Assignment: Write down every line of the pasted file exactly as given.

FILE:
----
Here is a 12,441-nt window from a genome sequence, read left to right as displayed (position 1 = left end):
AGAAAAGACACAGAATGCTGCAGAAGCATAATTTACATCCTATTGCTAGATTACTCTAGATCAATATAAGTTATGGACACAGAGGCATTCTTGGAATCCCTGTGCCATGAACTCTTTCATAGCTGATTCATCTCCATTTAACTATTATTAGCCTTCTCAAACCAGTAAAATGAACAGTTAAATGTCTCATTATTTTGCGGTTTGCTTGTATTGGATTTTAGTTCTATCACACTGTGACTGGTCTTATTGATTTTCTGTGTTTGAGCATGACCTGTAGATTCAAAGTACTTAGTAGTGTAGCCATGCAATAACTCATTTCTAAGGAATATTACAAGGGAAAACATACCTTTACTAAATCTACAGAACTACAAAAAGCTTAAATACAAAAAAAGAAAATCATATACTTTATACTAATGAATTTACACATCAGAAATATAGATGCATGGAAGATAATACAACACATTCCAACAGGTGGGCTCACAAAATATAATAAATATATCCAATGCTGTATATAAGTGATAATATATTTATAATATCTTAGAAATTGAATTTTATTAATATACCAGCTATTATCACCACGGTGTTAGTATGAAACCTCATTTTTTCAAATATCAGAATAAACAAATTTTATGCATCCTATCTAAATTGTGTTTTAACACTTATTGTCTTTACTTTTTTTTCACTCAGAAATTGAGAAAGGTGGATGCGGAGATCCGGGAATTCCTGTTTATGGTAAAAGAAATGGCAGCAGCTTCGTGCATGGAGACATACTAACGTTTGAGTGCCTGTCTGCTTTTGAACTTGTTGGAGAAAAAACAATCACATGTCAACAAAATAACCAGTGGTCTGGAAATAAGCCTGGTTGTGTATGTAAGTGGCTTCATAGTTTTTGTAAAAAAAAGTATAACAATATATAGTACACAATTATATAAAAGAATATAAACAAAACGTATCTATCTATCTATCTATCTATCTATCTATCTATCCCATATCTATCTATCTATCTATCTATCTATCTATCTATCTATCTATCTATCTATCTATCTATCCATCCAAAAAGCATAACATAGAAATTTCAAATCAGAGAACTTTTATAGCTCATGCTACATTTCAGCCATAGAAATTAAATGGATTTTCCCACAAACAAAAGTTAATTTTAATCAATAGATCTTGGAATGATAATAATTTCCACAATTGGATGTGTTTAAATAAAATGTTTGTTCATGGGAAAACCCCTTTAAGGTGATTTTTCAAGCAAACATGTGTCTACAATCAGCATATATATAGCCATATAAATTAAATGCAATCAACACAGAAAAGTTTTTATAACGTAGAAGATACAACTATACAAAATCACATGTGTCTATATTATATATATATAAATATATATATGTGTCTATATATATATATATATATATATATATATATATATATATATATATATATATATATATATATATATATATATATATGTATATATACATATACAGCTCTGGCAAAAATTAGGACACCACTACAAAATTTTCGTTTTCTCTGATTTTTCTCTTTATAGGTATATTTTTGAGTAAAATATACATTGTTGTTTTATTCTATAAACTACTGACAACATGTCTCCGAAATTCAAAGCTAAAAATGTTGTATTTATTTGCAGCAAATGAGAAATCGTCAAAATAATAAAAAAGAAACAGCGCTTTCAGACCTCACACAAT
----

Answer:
Here is a 12,441-nt window from a genome sequence, read left to right as displayed (position 1 = left end):
AGAAAAGACACAGAATGCTGCAGAAGCATAATTTACATCCTATTGCTAGATTACTCTAGATCAATATAAGTTATGGACACAGAGGCATTCTTGGAATCCCTGTGCCATGAACTCTTTCATAGCTGATTCATCTCCATTTAACTATTATTAGCCTTCTCAAACCAGTAAAATGAACAGTTAAATGTCTCATTATTTTGCGGTTTGCTTGTATTGGATTTTAGTTCTATCACACTGTGACTGGTCTTATTGATTTTCTGTGTTTGAGCATGACCTGTAGATTCAAAGTACTTAGTAGTGTAGCCATGCAATAACTCATTTCTAAGGAATATTACAAGGGAAAACATACCTTTACTAAATCTACAGAACTACAAAAAGCTTAAATACAAAAAAAGAAAATCATATACTTTATACTAATGAATTTACACATCAGAAATATAGATGCATGGAAGATAATACAACACATTCCAACAGGTGGGCTCACAAAATATAATAAATATATCCAATGCTGTATATAAGTGATAATATATTTATAATATCTTAGAAATTGAATTTTATTAATATACCAGCTATTATCACCACGGTGTTAGTATGAAACCTCATTTTTTCAAATATCAGAATAAACAAATTTTATGCATCCTATCTAAATTGTGTTTTAACACTTATTGTCTTTACTTTTTTTTCACTCAGAAATTGAGAAAGGTGGATGCGGAGATCCGGGAATTCCTGTTTATGGTAAAAGAAATGGCAGCAGCTTCGTGCATGGAGACATACTAACGTTTGAGTGCCTGTCTGCTTTTGAACTTGTTGGAGAAAAAACAATCACATGTCAACAAAATAACCAGTGGTCTGGAAATAAGCCTGGTTGTGTATGTAAGTGGCTTCATAGTTTTTGTAAAAAAAAGTATAACAATATATAGTACACAATTATATAAAAGAATATAAACAAAACGTATCTATCTATCTATCTATCTATCTATCTATCTATCCCATATCTATCTATCTATCTATCTATCTATCTATCTATCTATCTATCTATCTATCTATCTATCCATCCAAAAAGCATAACATAGAAATTTCAAATCAGAGAACTTTTATAGCTCATGCTACATTTCAGCCATAGAAATTAAATGGATTTTCCCACAAACAAAAGTTAATTTTAATCAATAGATCTTGGAATGATAATAATTTCCACAATTGGATGTGTTTAAATAAAATGTTTGTTCATGGGAAAACCCCTTTAAGGTGATTTTTCAAGCAAACATGTGTCTACAATCAGCATATATATAGCCATATAAATTAAATGCAATCAACACAGAAAAGTTTTTATAACGTAGAAGATACAACTATACAAAATCACATGTGTCTATATTATATATATATAAATATATATATGTGTCTATATATATATATATATATATATATATATATATATATATATATATATATATATATATATATATATATATATATATGTATATATACATATACAGCTCTGGCAAAAATTAGGACACCACTACAAAATTTTCGTTTTCTCTGATTTTTCTCTTTATAGGTATATTTTTGAGTAAAATATACATTGTTGTTTTATTCTATAAACTACTGACAACATGTCTCCGAAATTCAAAGCTAAAAATGTTGTATTTATTTGCAGCAAATGAGAAATCGTCAAAATAATAAAAAAGAAACAGCGCTTTCAGACCTCACACAAT